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A Durham Graduate: Six Months On

Posted on 2nd December 2009. 12 Comments

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Michael Ashby left Durham six months ago with a First Class Honours and imparts some knowledge to this years finalists…

“All that I needed to worry about was that golden first. I’ll worry about what next later. Sorted.”

beard_travel_wideweb__430x397“After years of expensive education, a car full of books and anticipation, I’m an expert on Shakespeare and that’s a hell of a lot, but the world don’t need scholars as much as I thought”. Jamie Cullum.

He may not be the world’s greatest singer but he does make a good point. Jamie Cullum released his Twentysomething in October 2003. Three years later in 2006, with the last few A-Level Hamlet quotations slipping from my mind, I made the terrifying, exciting journey to University. Even then Cullum’s lyrics rang true, so much so that they even made it on to your writer’s Facebook page. At best, I thought, the arts provide ’soft skills’, giving their students the ability to do things like read and, if they’re really good, write. At worst, they leave their students unqualified for anything practical, condemning them to a lifetime of interesting, yet ultimately penniless, academia. But at the time, did it really matter? Of course not! All that I needed to worry about was that golden first. I’ll worry about what next later. Sorted.

Fast forward three years. As it turns out, I’m not an expert on Shakespeare – ask me anything about eighteenth-century medical history though and I reckon I could give you a decent answer. More importantly, however, I’ve shaken Bill Bryson’s welcoming hand, graduated and crucially got that golden first!

But here’s the rub.

That first, that oh so crucial first, that first which dominated three years of my life, well, it doesn’t really, actually, seem to matter that much. While it does provide a proud talking point, for some odd reason, I don’t know why, that first doesn’t provide an automatic ticket into a job.

All I say is think about ‘what next’ now, before you graduate.

With exactly (probably) 99% of graduates out of work due to the credit crunch, and with the numbers of graduates risingbeard_travel_wideweb__430x397 every year, a first class arts degree does of course help in the elusive quest for a job, but by no means guarantees it. Rather, graduates of the arts are in the somewhat awkward position of being over-qualified for half the jobs out there, but devastatingly under-qualified for the other half. For every job in publishing, for example, there’s a publishing master’s, in journalism – a journalism masters, in library work – a library masters, etc. For everything else, there’s contacts (which, sadly, I don’t have).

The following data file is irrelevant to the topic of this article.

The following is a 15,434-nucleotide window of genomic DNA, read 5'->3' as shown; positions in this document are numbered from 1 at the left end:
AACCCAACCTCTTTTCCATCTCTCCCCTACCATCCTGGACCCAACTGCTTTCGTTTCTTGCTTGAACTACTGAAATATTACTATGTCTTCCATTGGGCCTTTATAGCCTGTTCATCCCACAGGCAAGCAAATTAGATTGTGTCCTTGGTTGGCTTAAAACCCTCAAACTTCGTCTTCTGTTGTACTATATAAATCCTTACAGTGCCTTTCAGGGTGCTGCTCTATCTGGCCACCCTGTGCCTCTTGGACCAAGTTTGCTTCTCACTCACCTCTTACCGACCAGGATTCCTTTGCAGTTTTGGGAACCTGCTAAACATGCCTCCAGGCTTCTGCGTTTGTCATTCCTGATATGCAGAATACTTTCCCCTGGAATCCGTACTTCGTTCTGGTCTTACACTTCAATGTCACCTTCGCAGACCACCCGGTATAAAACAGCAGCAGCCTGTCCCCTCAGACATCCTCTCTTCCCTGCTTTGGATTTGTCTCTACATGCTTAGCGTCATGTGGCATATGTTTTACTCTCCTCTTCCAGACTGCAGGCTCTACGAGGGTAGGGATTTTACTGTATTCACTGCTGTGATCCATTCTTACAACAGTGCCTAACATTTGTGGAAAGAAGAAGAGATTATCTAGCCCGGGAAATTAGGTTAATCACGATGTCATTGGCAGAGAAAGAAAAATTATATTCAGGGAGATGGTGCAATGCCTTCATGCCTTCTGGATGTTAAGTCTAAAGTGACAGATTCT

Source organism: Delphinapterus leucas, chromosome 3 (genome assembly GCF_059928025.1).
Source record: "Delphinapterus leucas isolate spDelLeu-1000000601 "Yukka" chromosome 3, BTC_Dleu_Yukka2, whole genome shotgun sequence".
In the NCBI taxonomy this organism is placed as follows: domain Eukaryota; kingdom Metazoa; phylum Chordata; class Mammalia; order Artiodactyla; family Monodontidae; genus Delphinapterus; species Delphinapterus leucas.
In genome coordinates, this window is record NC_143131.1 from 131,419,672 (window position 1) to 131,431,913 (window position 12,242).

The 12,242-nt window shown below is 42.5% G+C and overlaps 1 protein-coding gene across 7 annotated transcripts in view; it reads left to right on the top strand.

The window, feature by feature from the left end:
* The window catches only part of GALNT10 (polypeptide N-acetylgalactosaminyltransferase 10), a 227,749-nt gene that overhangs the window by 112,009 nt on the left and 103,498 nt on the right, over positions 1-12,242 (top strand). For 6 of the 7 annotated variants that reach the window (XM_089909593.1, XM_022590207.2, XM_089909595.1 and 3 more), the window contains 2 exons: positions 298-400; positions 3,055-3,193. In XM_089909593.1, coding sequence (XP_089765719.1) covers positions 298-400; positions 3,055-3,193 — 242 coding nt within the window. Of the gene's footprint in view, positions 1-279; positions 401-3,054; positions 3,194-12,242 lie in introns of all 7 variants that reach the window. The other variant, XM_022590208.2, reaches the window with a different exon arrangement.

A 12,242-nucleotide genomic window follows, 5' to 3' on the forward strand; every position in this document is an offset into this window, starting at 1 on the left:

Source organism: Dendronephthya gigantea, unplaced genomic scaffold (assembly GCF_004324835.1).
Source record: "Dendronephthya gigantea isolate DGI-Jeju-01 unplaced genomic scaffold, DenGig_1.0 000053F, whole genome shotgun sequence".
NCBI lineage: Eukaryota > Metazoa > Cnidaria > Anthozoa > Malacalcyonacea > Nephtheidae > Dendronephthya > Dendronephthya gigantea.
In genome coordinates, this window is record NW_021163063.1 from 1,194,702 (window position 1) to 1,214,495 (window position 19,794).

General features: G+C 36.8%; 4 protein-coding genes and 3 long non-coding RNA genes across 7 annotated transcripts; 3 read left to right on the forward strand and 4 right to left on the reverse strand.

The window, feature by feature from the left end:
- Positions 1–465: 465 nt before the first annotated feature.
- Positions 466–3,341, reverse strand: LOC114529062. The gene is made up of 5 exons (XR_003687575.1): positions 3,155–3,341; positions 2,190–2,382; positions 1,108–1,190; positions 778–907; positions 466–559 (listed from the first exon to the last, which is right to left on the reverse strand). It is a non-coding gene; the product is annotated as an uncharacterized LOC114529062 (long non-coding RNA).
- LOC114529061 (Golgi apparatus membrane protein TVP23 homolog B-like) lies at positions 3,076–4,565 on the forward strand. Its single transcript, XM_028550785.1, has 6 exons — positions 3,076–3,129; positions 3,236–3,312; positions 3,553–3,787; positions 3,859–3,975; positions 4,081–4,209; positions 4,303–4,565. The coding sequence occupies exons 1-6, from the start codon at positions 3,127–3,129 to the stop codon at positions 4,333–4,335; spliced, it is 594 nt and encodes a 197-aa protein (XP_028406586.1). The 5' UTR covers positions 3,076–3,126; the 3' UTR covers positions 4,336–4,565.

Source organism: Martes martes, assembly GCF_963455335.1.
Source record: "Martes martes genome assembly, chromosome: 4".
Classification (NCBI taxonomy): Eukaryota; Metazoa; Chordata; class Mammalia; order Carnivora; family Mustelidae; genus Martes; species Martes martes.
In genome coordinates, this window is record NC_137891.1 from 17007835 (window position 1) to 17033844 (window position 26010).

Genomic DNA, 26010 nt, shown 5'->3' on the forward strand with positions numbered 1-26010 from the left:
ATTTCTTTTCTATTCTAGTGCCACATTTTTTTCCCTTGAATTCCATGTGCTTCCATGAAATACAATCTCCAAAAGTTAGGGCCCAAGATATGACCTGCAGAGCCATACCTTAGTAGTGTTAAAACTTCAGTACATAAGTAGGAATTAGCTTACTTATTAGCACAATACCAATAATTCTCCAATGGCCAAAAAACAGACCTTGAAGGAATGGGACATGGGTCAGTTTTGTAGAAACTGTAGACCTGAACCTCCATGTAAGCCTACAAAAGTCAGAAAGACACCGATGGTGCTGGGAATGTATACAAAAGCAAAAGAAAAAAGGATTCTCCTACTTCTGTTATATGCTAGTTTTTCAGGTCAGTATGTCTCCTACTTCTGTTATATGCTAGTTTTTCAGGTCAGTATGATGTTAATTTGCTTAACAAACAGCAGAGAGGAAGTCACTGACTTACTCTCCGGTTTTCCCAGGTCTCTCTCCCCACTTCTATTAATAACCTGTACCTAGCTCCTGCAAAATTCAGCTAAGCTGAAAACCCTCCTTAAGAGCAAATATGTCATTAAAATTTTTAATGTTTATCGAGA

A sound career choice, I’m repeatedly told, is Law. Law, like medicine, is a solid ‘profession’, the source of respect in the community and, of course, a healthy, very healthy in fact, bank balance. It is, of course, a wise choice, a dependable choice. However, with a one year conversion course costing c.£9000, followed by a second year legal practice course at the same price, it is a costly option, adding thousands of pounds of debt onto an already hefty graduate loan.

Where, then, does this leave the arts graduate? There are options. Further study is the obvious choice. If you love the subject and are good enough, a masters in your original subject is the first step to a long and satisfying life in academia. The other option? Further study. Convert to something practical. Whether that be that law, journalism, publishing, teaching or anything else that takes your fancy, your original degree alone will, most likely, not result in the job of your dreams.

This is not to say that I regret studying History. How else could I have learnt the intricacies of late-medieval German Humanism, or early-modern medical quackery? During my three years of study, I matured, gaining a greater understanding of society and why things are as they are: by no means, was it a waste of time. All I say is think about ‘what next’ now, before you graduate.

Why, then, do I write this embittered article? In my world of self-delusion, it’s a piece of altruism, lending my experience to generations of future students.  In reality, it’s for my benefit – a CV builder. That’s all. Another notch on the bedpost.

 Michael Ashby


  • Anonymous said:

    This is a very well written article. I think Michael picks up on a relevant point, what are graduates supposed to do when they are faced with the dilemma that employers require experience yet to gain experience you need to get employed?

  • Dan said:

    Good article, very entertaining and very accurate! I’m in exactly the same position as you Michael except I’m also in that journalism masters you’re going on about. But it goes further – when I finish, I’ll *still* be a trainee for 2 years after getting a job (if I get one) and with a salary, oh, just under double what the course cost? Living the dream eh!

  • Mike (author) said:

    Thanks for the feedback! Dan – what journalism course are you doing – would you reccomend?

  • Mike (author) said:

    (forgive my spelling!)

  • Dan said:

    Hey Michael, I’m on the one at Cardiff Uni. It’s great, needless to say! There tend to be 2 main roads you can go down for training (in order of cost). People have totally different opinions on what’s good/necessary.